The culture here is very founder-oriented. What that translates into is that Atomico has gone out of its way to build a fantastic “value creation” team that brings so much more than money to a deal. Now, a lot of firms say this, but what we’ve heard is that typically even the outspoken ones fail to deliver on this. Some of Atomico’s portfolio company founders that have the context of other big name investors have come back and said things like “we didn’t appreciate it at the time but know now that Atomico is different”. The amount of time the team here spends with portfolio companies is, I think, without parallel, and can materially impact a startup’s outcome.

What kind of deals are you looking at?

Atomico is unusual in that it runs large funds but is also multi-stage. This means the ability to invest early (series A) in companies and go on to support those companies through later growth, or come in new at a later stage and lead those larger deals. We don’t tend to do really early (seed stage) deals but encourage strong entrepreneurs to start establishing a relationship even then.

We’re also active across sectors, though avoid hardware-only plays or pharma / biotech since we feel we can provide the best support to software-oriented firms.

The investment guiding principle instead of stage and sector is location and ambition. Atomico invests in firms with global potential that have hit or are near hitting a business model inflection point. Where their plan includes international expansion we have built an exceptionally strong network of specialists (country partners, in Atomico parlance) to help portfolio companies achieve this successfully. Interestingly, even for later stage US startups, despite them having myriad local VC options, it’s something we’re often approached for.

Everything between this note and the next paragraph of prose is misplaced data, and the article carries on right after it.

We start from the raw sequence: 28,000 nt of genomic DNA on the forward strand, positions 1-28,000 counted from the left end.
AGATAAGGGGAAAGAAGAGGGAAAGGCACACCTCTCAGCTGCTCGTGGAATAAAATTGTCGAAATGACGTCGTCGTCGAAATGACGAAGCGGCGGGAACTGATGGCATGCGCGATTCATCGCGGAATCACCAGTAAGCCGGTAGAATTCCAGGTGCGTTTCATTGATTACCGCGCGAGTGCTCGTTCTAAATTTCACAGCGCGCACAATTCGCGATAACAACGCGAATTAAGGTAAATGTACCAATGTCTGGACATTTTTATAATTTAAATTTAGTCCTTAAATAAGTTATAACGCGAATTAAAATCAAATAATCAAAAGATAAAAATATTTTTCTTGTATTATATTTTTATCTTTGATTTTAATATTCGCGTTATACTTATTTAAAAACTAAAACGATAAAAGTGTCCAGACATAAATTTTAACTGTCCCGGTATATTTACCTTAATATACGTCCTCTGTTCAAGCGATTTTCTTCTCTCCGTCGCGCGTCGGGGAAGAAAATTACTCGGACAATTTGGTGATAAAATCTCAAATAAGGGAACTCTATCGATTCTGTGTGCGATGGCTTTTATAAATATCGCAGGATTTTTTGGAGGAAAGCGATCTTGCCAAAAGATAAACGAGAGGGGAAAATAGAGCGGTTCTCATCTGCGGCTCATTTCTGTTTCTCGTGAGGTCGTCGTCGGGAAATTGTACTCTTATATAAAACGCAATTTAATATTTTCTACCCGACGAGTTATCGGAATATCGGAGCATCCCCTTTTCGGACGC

Are there areas that you personally will cover?

Given my background as a computer scientist and CTO, I’m most interested in pure software or infrastructure companies, including AI and machine learning-based companies. And my Climate Corporation experience is also highly relevant to parts of fintech and agriculture.

I expect to spend much of my primary deal sourcing time on the UK, being from here originally and having ties to universities here (including Cambridge, where I did my undergrad).

How is the startup landscape in Europe evolving?

Big topic! I’ll try to do it justice in a short space. This is an exciting time to be in tech investing generally, and in Europe in particular. With some of the larger outcomes we’ve seen in recent years, we’re getting to the point where success can breed new success. Silicon Valley keeps delivering hits not because it has unique talent, but because people have the vision to see how it can all come together. They’ve often seen it happen at previous companies or with friends, and this provides a blueprint for successful execution of new projects. In Europe we’re further along than we’ve ever been in building that kind of institutional memory, and it makes a difference.

Similarly, there’s a stronger support network in place. Whether it’s access to experienced angel investors, accelerators or VCs that get what it’s about, the ecosystem is much stronger to help companies execute towards those big outcomes.